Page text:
Some, including the plant owner (Entergy), argue that such a cooling system (which would probably involve large cooling towers) would be impractical or too expensive, and would result in the plant’s closure instead. The plant owner also doubts that the state would even grant the permits to build the cooling towers, if it decided to try to keep the plant open.

Gov. Cuomo

Since the current state government, including Gov. Andrew Cuomo, have made it clear that they intend to close the plant (primarily for reasons unrelated to water intake), it is clear to many that this rule is being used as an avenue to get the plant closed, and not to get cooling towers installed.

If one assumes that this rule will lead to Indian Point’s closure, one must ask if the environmental benefit of the reduced water intake would offset the negative environmental impact of closing a large nuclear plant, and replacing its output with fossil fuel generation (i.e., increased air pollution and carbon dioxide emissions, not to mention increased power costs). It’s almost as if the New York environmental agency promulgating this rule is choosing not to look at the broader picture.

Fossil plants given a pass

Hudson River

Actually, the situation is far worse, and more brazen, than that. The Reuters article goes on to state that the state environmental agency is planning to be “flexible”, and allow several fossil power plants on the Hudson River to modify their open-cycle cooling systems, instead of requiring the installation of a closed-cycle system. The article does not mention any facilities other than Indian Point for which a closed-cycle cooling system will be insisted upon.

Presumably, these alternative approaches would be more practical and far less expensive. Whether these alternatives would achieve the same result (i.e., a 90-percent reduction in fish kill) is not made clear in the article. I’m guessing not. Otherwise, why can’t Indian Point do that? In fact, the state has rejected alternative methods (such as mesh screens) that have been proposed by Indian Point.

Two quotes from the article give the state’s rationale:

The [New York Department of Environmental Conservation] said it would be flexible because it recognizes that all existing facilities may not be able [to] install a closed-cycle cooling system like the one the state wants at Indian Point.

Closed-cycle cooling is not always an available technology for existing facilities as issues of space availability and compatibility of new technology with the facility’s original design frequently make it infeasible to implement.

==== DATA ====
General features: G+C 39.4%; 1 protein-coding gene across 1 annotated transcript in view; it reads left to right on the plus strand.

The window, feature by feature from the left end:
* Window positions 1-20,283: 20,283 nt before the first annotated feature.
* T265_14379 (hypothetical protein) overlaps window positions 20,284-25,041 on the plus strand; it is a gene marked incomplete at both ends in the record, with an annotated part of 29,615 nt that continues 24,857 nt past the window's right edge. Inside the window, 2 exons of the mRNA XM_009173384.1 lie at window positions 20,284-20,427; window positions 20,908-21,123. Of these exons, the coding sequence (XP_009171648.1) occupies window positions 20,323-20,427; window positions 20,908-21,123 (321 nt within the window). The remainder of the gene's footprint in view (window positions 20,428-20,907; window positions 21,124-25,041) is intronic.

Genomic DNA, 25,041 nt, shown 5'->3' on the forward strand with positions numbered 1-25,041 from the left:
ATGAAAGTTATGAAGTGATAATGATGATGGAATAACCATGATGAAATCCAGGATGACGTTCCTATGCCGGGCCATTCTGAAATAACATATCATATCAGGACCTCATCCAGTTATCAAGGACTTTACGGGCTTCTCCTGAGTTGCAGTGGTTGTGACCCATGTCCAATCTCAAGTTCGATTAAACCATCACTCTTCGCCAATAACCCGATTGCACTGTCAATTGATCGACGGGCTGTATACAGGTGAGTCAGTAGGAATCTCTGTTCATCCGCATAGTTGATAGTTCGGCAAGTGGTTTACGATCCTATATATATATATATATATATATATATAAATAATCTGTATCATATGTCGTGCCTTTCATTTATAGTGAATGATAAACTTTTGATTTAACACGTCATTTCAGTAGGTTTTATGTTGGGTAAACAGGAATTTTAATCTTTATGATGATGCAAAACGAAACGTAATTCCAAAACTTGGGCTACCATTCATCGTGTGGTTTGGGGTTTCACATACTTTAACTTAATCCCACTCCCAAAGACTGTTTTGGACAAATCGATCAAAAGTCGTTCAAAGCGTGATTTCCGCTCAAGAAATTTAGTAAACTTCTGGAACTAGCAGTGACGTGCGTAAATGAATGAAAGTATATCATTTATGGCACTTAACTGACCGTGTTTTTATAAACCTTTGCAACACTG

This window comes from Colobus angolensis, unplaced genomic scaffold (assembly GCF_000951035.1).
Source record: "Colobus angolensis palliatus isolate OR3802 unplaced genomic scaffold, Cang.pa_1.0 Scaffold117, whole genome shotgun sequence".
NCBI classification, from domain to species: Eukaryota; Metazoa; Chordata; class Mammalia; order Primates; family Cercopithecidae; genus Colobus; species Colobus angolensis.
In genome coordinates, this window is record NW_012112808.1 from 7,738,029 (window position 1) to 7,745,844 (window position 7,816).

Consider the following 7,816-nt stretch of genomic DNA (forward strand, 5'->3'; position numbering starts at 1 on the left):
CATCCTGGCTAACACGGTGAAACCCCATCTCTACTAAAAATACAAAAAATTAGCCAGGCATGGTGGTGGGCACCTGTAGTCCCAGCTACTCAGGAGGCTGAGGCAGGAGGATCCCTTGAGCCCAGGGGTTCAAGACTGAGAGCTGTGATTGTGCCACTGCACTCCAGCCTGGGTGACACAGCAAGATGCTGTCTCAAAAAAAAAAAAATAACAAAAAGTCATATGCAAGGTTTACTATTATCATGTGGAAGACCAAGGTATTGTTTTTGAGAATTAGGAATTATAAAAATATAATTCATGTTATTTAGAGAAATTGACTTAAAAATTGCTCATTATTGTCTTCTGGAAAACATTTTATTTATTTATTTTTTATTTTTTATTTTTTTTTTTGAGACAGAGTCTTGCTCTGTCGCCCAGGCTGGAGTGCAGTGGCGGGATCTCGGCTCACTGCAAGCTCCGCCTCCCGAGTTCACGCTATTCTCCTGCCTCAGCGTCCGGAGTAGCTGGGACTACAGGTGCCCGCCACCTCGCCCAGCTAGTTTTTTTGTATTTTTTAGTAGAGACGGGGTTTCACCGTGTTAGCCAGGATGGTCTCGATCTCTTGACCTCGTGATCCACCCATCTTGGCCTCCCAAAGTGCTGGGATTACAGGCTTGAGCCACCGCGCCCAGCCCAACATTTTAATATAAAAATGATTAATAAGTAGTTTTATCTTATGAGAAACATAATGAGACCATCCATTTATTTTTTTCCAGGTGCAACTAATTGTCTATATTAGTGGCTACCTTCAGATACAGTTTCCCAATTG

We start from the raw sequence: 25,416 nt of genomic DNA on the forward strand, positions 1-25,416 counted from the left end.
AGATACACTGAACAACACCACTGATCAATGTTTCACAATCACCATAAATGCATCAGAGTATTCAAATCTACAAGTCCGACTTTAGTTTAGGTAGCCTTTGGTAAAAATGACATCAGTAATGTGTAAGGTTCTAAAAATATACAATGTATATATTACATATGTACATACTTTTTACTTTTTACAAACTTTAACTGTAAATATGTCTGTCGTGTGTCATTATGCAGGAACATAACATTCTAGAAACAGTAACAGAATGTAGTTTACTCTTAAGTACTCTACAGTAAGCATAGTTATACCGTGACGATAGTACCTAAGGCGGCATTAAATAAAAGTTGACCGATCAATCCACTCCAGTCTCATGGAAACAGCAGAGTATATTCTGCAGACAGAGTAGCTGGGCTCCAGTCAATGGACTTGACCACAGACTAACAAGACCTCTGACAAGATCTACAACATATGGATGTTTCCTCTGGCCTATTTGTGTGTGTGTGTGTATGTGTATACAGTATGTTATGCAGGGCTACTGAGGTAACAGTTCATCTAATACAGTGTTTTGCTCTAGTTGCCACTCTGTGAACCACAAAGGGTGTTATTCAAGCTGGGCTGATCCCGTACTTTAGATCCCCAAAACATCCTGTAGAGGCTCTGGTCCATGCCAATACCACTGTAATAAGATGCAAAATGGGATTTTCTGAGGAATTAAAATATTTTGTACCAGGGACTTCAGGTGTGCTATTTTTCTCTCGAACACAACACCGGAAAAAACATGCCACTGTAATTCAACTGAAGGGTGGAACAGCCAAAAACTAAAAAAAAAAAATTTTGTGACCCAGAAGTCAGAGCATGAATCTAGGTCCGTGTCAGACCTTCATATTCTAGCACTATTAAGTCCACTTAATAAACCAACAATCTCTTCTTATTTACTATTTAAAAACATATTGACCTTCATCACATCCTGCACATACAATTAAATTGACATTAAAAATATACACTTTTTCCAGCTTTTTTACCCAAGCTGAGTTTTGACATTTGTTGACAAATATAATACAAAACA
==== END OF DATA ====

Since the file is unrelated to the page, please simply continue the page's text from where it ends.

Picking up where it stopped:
Suffice it to say that I’m unconvinced. There are no fundamental reasons why an independent ultimate heat sink system couldn’t be hooked up to any thermal power plant. Expensive, yes. Technically impossible, no.

You would think that the state would be even less flexible (not more flexible) with old fossil plants, since their closure would have additional environmental benefits (on top of the benefits to fish), whereas closing a nuclear plant would have significant negative environmental (and economic) impacts that more than offset any aquatic benefits.

The article itself makes clear the real reason why the state is being inflexible only with Indian Point:

But New York’s top elected officials, Governor Andrew Cuomo and state Attorney General Eric Schneiderman, both want Indian Point shut because it is located in the heavily populated New York metropolitan area, home to more than 18 million people.

Equal protection clause violation?

To summarize, New York State passes a tough requirement on power plant water intake that has a stated purpose to protect fish. The state then largely shields the fossil power plants on the Hudson from the law’s impact, but is completely inflexible with Indian Point, requiring the maximum cost response.

As is made pretty clear in the linked article, the state is deliberately being inflexible with Indian Point, because it wants the plant closed. Its reason for wanting it closed, however, has nothing to do with fish, or the river (an important point). Thus, the state is using a requirement intended to protect fish as a vehicle to close Indian Point, for reasons that have nothing to do with fish. The state is also deliberately choosing to apply the law unevenly and arbitrarily.

In other words, this is a clear example of discrimination against a specific party (Indian Point), through the unequal application of laws. I’m not a legal scholar, but my impression is that this would (or should) be a violation of the equal protection clause of the U.S. Constitution.

The equal protection clause is discussed here. A key excerpt is shown below:

…nor deny to any person within its jurisdiction the equal protection of the laws.

Examination of the clause’s language, history, and application makes it pretty clear (admittedly) that it is focused on individuals, or groups/classes of individuals, as opposed to something like an industrial facility. Perhaps the plant owners could claim status as an affected group of individuals, even though they are a corporation. The tragedy here is that since the benefits of the plant are primarily societal, the plant may not be able to claim protection under the clause.

In any event, it seems clear to me that deliberately applying a law unequally, to serve an objective that has nothing to do with the subject or scope of the law in question, should be illegal or unconstitutional, for one reason or another. The article mentions further legal proceedings that will cover these water permit issues. Perhaps some of the issues I discuss above will be raised at these proceedings.

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Hopf

Jim Hopf is a senior nuclear engineer with more than 20 years of experience in shielding and criticality analysis and design for spent fuel dry storage and transportation systems. He has been involved in nuclear advocacy for 10+ years, and is a member of the ANS Public Information Committee. He is a regular contributor to the ANS Nuclear Cafe.